“Then Herod secretly called
For the Magi.
The exact time
When the star had appeared.”
Τότε Ἡρῴδης λάθρᾳ καλέσας τοὺς μάγους ἠκρίβωσεν παρ’ αὐτῶν τὸν χρόνον τοῦ φαινομένου ἀστέρος
Then Herod (Ἡρῴδης) secretly called (λάθρᾳ καλέσας) the magi (τοὺς μάγους). It is not clear why he had to do this secretly, since they seem to have publicly went to him. He wanted to know from them (ἠκρίβωσεν παρ’ αὐτῶν) the exact time (τὸν χρόνον) when this star had first appeared (τοῦ φαινομένου ἀστέρος). This was an attempt by Herod to figure out when this new king was born.
“I have told the glad news of deliverance
In the great congregation.
I have not restrained my lips.
As you know!
I have not hidden
Your saving help within my heart.
I have spoken of your faithfulness.
I have spoken of your salvation.
I have not concealed your steadfast love,
I have not concealed your faithfulness,
From the great congregation.”
David has proclaimed the good news of salvation to the great Jewish congregation where later they would gather in the Temple. He has not kept quiet. He has not hidden his love for Yahweh. He has spoken about his saving help, the faithfulness, and steadfast love of Yahweh. He has not concealed the faithfulness of Yahweh toward him and his faithfulness towards Yahweh. He has done all this publicly in the great assemblies.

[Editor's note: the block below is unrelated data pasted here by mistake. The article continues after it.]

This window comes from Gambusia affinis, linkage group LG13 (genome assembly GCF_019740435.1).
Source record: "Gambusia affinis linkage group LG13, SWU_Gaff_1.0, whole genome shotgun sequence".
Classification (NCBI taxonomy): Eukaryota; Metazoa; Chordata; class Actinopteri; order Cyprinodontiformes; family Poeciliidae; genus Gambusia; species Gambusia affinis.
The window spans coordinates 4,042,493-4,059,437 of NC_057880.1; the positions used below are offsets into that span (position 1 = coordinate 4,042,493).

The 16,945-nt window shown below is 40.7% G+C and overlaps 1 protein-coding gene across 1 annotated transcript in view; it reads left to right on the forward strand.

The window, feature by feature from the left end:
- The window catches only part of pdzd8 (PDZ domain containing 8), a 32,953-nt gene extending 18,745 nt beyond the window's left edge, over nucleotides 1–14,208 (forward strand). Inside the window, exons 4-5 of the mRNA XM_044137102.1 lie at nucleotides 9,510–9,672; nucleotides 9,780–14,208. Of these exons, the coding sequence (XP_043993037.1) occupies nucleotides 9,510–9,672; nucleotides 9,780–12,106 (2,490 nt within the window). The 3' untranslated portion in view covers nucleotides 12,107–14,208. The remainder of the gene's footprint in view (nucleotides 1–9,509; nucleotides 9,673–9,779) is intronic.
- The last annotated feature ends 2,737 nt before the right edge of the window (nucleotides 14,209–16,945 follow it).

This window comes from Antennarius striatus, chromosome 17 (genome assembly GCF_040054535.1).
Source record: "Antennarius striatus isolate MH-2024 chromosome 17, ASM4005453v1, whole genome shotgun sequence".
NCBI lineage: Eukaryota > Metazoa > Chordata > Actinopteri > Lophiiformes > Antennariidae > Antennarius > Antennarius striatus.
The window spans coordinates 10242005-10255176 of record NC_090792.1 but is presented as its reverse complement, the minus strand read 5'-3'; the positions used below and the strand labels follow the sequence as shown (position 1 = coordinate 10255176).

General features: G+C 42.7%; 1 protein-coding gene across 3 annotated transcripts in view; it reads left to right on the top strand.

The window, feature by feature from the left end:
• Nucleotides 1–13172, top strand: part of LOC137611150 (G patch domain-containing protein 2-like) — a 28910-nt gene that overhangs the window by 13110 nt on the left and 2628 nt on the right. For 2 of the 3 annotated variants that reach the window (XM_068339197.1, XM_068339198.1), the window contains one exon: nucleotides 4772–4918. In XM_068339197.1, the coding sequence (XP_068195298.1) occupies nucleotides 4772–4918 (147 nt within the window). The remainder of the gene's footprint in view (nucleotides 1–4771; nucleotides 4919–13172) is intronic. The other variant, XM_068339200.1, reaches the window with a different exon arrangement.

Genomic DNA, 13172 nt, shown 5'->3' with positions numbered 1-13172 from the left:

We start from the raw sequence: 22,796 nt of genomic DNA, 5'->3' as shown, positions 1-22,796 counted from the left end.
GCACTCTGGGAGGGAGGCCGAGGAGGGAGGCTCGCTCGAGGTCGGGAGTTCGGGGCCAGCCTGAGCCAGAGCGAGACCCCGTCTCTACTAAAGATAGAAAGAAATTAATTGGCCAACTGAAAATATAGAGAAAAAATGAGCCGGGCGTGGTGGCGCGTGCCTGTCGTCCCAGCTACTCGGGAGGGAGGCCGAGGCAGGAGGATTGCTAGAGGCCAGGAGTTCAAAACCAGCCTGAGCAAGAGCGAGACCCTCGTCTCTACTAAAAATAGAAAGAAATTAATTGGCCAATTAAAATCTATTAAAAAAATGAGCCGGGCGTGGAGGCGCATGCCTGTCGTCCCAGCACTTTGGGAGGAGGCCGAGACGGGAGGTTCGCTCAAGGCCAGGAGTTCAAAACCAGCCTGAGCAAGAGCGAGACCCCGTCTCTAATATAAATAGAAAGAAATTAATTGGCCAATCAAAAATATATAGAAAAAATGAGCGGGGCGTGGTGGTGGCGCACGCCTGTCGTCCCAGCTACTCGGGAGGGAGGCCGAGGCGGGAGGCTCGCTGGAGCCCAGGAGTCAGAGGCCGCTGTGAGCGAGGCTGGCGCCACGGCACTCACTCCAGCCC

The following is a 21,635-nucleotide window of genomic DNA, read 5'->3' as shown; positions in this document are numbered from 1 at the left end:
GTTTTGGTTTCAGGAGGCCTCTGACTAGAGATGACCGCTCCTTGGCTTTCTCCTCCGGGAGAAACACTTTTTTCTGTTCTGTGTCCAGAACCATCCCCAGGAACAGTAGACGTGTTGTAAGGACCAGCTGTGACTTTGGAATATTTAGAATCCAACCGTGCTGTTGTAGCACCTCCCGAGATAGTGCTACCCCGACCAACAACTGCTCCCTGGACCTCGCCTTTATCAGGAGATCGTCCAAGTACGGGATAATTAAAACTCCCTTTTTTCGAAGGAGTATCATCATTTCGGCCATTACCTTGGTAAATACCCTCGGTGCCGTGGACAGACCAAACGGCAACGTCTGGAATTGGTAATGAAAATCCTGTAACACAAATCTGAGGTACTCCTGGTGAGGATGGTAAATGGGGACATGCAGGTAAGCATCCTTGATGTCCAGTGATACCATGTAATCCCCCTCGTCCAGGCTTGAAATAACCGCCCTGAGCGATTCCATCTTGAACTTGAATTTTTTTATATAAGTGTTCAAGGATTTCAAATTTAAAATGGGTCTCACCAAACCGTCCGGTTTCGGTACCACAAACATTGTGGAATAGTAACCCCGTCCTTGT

“For example, two women were brought in for having circumcised their children. They publicly paraded them around the city, with their babies hung at their breasts. Then they hurled them down headlong from the wall.”
This is a reference to some incidents that occurred in 1 Maccabees, chapter 1. Here it is only 2 women who had their children circumcised. They were then publically displayed with their dead children on their breasts. Then they were thrown from a wall and killed.
“While such was the state of affairs, it happened that the people of Tarsus and of Mallus revolted because their cities had been given as a present to Antiochis, the king’s concubine. So the king went hurriedly to settle the trouble. He left Andronicus, a man of high rank, to act as his deputy. But Menelaus, thinking he had obtained a suitable opportunity, stole some of the gold vessels of the temple. He gave them to Andronicus. As it happened, he had sold other vessels to Tyre and the neighboring cities. When Onias became fully aware of these acts he publicly exposed them. He had first withdrawn to a place of sanctuary at Daphne near Antioch. Therefore Menelaus, taking Andronicus aside, urged him to kill Onias. Andronicus came to Onias. Resorting to treachery, he offered him sworn pledges and gave him his right hand. He persuaded Onias, though still suspicious, to come out from the place of sanctuary. Then, with no regard for justice, he immediately put him out of the way.”
When there was a revolt in Tarsus and Mallus because of a present to his concubine, King Antiochus IV had to go there to settle the problem. He left Andronicus as his deputy in charge. Menelaus then stole some gold vessels from the Temple and gave them to Andronicus. Menelaus then sold other vessels to Tyre and the neighboring seacoast towns. When deposed high priest Onias III heard about this he first went to an Apollo sanctuary in Daphne about 5 miles from Antioch. There he publically exposed the actions of Menelaus. Menelaus then persuaded the deputy of the king, Andronicus, to kill Onias. Andronicus tricked Onias when he swore not to hurt him, but when he came out of the sanctuary, he killed him. There was no regard for justice.